Its been a very busy year and we are not quite half way through 2009 yet. For those who follow or read this blog as well as other venues where I have material appear, or give interviews, quotes and perspectives, or have appeared in person, you probably have caught on that its been a busy year for me along with my book “The Green and Virtual Data Center”. However, all work and no play makes for a dull day and recently as things have finally settled down just a bit for a few weeks during the early summer time of the year, I have been able to get out and enjoy the out doors including fishing to which I must prefer over golf (I don’t have the patience for the game ;) ).
However, as is often the case when relaxing, some things can be come clear, new ideas come to mind and one such recent one is the notion of the big fish and the small fish. What caught my thoughts was that there is often the infatuation with the big fish, the big game vs. the fun of catching something small just for the fun of it.
Freshwater drum I caught near our home on the St. Croix River
Now don’t get me wrong, I enjoy deep-sea saltwater or even great lakes fishing, I enjoy the pursuit of the elusive walleye or other game fish, however a friend recently helped me to acquaint myself with the simplicity of catching small pan fish such as sunfish aka bluegills or pumpkin seeds.
What has become fun about this over the past week or two is one, the big game or sport fish have been elusive and instead of listening to stories of what got away or what’s not biting or how bad the fishing has been, me and fishing friend decided to change the game a bit and find what was biting or just for fun, do something different. Low and behold, about a week ago we set out to see how many species of fish we could catch in a day and we ended up with about three dozen sunnies (we threw almost all of them back, e.g. released), over a dozen bass including some large ones most of which were also released, a nice channel cat which was set free to find its friend cat-fish hunter, not to mention various others including a swamp shark aka northern pike, the cousin to the muskie and distant relative, or at least a perceived similarities to the barracuda.
Being a member of "The St. Croix Hookers, Catch and Release Division", most of the fish get released, however now and then we will keep some for dinner.
The other evening, I decided to try something different again which was to use very light tackle, an ice fishing rod to be precise and fish out of a kayak for sunnies, sure enough, it was not easy, the catch was not big, however the reward was fantastic in terms of getting into some backwaters we could not normally go with the regular boats, and yes, even caught a fish and yes, there were others that got away.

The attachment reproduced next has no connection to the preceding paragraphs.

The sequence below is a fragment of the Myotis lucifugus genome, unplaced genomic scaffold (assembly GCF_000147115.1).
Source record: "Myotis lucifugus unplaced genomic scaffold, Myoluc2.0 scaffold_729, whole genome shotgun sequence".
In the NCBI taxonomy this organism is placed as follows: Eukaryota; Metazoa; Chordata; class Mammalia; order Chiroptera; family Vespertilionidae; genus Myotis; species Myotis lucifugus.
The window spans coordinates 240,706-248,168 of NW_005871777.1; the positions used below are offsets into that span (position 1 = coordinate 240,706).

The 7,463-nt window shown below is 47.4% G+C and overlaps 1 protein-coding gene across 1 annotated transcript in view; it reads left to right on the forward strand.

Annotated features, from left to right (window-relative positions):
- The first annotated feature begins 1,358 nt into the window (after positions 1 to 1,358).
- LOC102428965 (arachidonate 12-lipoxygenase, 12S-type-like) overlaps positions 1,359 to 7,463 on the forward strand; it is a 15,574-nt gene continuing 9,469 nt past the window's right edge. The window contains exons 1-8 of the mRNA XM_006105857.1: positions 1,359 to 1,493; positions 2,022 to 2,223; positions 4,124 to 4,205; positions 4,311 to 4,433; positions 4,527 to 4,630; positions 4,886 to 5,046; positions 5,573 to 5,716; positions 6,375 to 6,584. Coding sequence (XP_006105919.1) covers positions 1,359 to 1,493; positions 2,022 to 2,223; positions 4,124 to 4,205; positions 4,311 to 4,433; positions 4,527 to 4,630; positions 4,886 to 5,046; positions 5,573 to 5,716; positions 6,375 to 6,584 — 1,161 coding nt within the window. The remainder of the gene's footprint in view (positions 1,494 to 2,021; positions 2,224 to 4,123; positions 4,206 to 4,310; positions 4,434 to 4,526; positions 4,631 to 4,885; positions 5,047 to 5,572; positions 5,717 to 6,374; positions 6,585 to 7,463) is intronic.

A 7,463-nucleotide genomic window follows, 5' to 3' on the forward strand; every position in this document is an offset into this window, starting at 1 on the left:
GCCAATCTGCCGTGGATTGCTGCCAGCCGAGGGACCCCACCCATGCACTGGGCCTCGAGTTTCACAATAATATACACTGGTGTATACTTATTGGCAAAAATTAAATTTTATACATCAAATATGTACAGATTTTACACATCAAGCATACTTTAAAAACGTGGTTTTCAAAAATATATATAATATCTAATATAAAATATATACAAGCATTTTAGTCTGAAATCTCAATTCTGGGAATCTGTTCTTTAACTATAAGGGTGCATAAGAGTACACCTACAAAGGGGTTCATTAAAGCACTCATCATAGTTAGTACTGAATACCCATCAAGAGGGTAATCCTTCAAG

It’s not a monster, however on light line, an ice fishing rod and from a kyak, it’s a blast! (Photo courtesy of Karen Schulz (C) 2009)
Catfish Caught on St. Croix River! (Photo courtesy of Greg Schulz (C) 2009)
I find it interesting that so many vendors, especially startups are in pure pursuit of the big game, the big fish which of course should the catch it, they have a story to talk about.
However I have also seen where so many ignore revenue, footprint, mind share and success at the cost of big game fishing for what ever reasons. This is where I realized a similarity with fishing recently. The same elusive fish that everyone else from other startups to existing players are all in pursuit of, yet so often get neglected the other smaller fish that while it takes more of, help to add to the footprint and success stories to build on, not to mention gather experience.
Granted, its tough to make a meal on just small fish, however there is balance and even the biggest of vendors are showing an awareness of the need for balanced portfolio from SOHO to SMB to SME to enterprise offerings from servers, storage, I/O networking, hardware, software and services.
Food for thought when the technology fishing slows during the dog days of summer, change-up the game or the approach a bit, explore alternate opportunities, try old tricks with new techniques to keep things interesting and productive. Certainly don’t ignore where everyone else is fishing or pursuing, however, break away and try something different, or, perhaps an area or opportunity that others might be ignoring or forgetting about in their pursuit of the big one that may end up getting away!
Ok, nuff said.
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Greg Schulz – StorageIO, Author “The Green and Virtual Data Center”. (CRC)
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